Manawatu Standard

Clareburt in the fast lane

- Mark Geenty

Feeling flat, and lacking motivation after seven weeks out of the pool during lockdown, Lewis Clareburt wondered ‘what next’, as the oneyear countdown to the reschedule­d Tokyo Olympics began.

A trip to Budapest, Hungary, last October wouldn’t have made every New Zealander’s must-do list, but for the 21-year-oldwelling­ton swimmer that competitiv­e stint meant the resurrecti­on of his Olympic campaign.

Now, as the 100-day countdown is under way for Tokyo, Clareburt will fine-tune with coach Gary Hollywood in the public lanes of Wellington’s Freyberg Pool after clocking the world’s second-fastest 400m individual­medley time this year at the national championsh­ips in Auckland.

The time of 4min 09.87sec lopped more than 2sec off his own national record, set when securing world championsh­ips bronze in South Korea in 2019.

Covid-19 permitting, Clareburt will jet off in July as a realistic chance of becomingne­w Zealand’s first Olympic medallist in the pool since Danyon Loader in Atlanta nearly 25 years ago, when he swims the 400 individual medley heats scheduled for opening night on July 24.

This time last year it was a struggle formany, including Clareburtw­ho had his longest stint out of the pool as the country closed down. Hollywood estimates it set his progress back nearly eight months, when he was on target to swim 4:07 if Tokyo had gone ahead as scheduled.

Instead, he masked up and jetted across the world to the Internatio­nal Swim League.

‘‘It was tough because not everyone stopped swimming during Covid. It was frustratin­g knowing some people were training, and coming back it took two months to get anywhere near where I was before Covid,’’ he said.

‘‘To go to Budapest, I was injured and had possibly one of the worst competitio­ns of my life. Some of the time they didn’t swim me because I wasn’t fast enough. Once all that happened, and I realised, ‘I know it’s there but I still don’t have it’, coming back in December in the next few months I probably had the best training cycle ofmy life.

‘‘I just had moremotiva­tion and after Covid I lost the love for training hard because I wasn’t racing and seeingwher­e I was at.’’

He had a little help from his friends, too. Brazil’s Brandonn Almeida, a 400IM rival, became a mate and they spurred each other on in competitio­n. German Marco Koch, the former short course 200m breaststro­ke world record-holder, completely revamped Clareburt’s technique.

‘‘I flicked him a message in January after I raced the 200m breaststro­ke and I took 10sec off my PB. I was like ‘damn, whatever you did, bro, you’ve completely revolution­ised it’.’’

Then, earlier this month at the National Aquatic Centre for the Olympic trials, Clareburt’s familiar disbelievi­ng smile returned – the one he wore when securing Commonweal­th Games bronze in 2018 and when standing atop the word championsh­ips podium.

‘‘We were only really aiming for a 4:11 so when it came together and I went 4:09 I was quite surprised.

‘‘I knew I was capable of at least a sub-4:10 but I was planning on doing that at the Olympics. When we get it a little bit early it’s quite nice. All the work that we’ve been doing the past two years, different skills and drills, has paid off.’’

Only Daiya Seto, world champion in 2019, has swum faster this yearwith a 4:09.02 at Japan’s trials. Having been suspended by the Japan Swimming Federation for the latter part of 2020 for having an extra-marital affair, Seto returned with a new coach and reportedly said hewould target Michael Phelps’ world record of 4:03.84 set at the Beijing Olympics in 2008.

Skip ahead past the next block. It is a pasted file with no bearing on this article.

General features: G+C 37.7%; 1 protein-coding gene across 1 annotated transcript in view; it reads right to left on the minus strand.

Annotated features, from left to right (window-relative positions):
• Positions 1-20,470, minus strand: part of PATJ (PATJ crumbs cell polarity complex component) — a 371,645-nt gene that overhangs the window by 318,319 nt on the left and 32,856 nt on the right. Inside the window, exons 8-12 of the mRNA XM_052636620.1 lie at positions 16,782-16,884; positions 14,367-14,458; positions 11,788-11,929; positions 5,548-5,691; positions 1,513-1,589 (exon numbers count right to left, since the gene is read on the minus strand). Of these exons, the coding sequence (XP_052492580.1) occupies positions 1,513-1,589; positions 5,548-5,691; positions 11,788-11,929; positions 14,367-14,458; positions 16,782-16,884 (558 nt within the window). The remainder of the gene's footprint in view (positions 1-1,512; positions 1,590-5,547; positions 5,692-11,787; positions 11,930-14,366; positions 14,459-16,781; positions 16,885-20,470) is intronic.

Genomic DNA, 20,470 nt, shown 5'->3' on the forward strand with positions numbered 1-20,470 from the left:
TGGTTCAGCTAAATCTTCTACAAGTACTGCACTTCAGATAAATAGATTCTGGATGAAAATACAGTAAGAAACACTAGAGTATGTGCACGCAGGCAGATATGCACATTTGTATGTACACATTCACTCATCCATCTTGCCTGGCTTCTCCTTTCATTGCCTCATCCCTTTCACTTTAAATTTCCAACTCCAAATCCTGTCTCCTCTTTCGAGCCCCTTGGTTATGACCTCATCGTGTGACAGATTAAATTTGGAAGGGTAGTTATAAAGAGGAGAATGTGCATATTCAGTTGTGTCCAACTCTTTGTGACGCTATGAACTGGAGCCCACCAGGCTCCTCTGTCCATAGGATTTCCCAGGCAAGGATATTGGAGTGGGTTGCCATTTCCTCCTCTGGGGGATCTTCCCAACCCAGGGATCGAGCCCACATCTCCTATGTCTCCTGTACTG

The Australian and British trials are underway, and the United States’ are upcoming as Clareburt keeps a close eye on the 400IM times.

Clareburt won’t eyeball Seto or any of his other rivals until Tokyo, after also breaking Brad Ashby’s 200IM national record by 1.35sec in Auckland to ensure his spot in that event, too.

In terms of competitiv­e racing that’s it until the Games in this Covid-clouded world, with Hollywood insisting Clareburt stay safe in the capital to train until his two-week taper in Auckland in July before departure.

He’ll be among the first Kiwis in the Games village, five days before competitio­n.

It means his fellow Capital Swim Clubmember­s who jostle for space with recreation­al swimmers under Hollywood’s guidance will help lift Clareburt, who opted out of the national programme to remain in Wellington in familiar surrounds with family and sponsors’ support.

His ‘races’ will be against women 400m freestyler­s, or a 4x100m medley relay team.

How much faster Clareburt can go in a tick over threemonth­s is the million-dollar question.

‘‘It’s such smallmargi­ns that can make such a big difference in the outcome. Who knows? Sub 4:10 definitely puts you thereabout­s. I know there’s four or five guys who can go sub 4:10 so it’s just depending on the day.’’

When Hollywood first started coaching Clareburt at 16, he set two lofty future targets: Olympic gold and a 400IM world record. The latter may be out of reach this year but the Irishman hasn’t changed his opinion of Clareburt’s ability.

Hollywood plays down expectatio­ns, but was also pleasantly surprised by his Auckland times.

‘‘I’d hate to say he’s on target for a medal. I’d prefer to say he’s still got an outside chance of a bronze. The Americans haven’t swum their trials yet and I’m not sure what shape Seto is in.’’

‘‘All these guys I train with are amateur, nonpaid athletes. They’re doing it for themselves really because they want to get better and make the Commonweal­th or Olympic Games in the future.’’

 ?? GETTY IMAGES ?? Lewis Clareburt has his eyes on the main prize – a medal at this year’s Tokyo Olympics.
GETTY IMAGES Lewis Clareburt has his eyes on the main prize – a medal at this year’s Tokyo Olympics.

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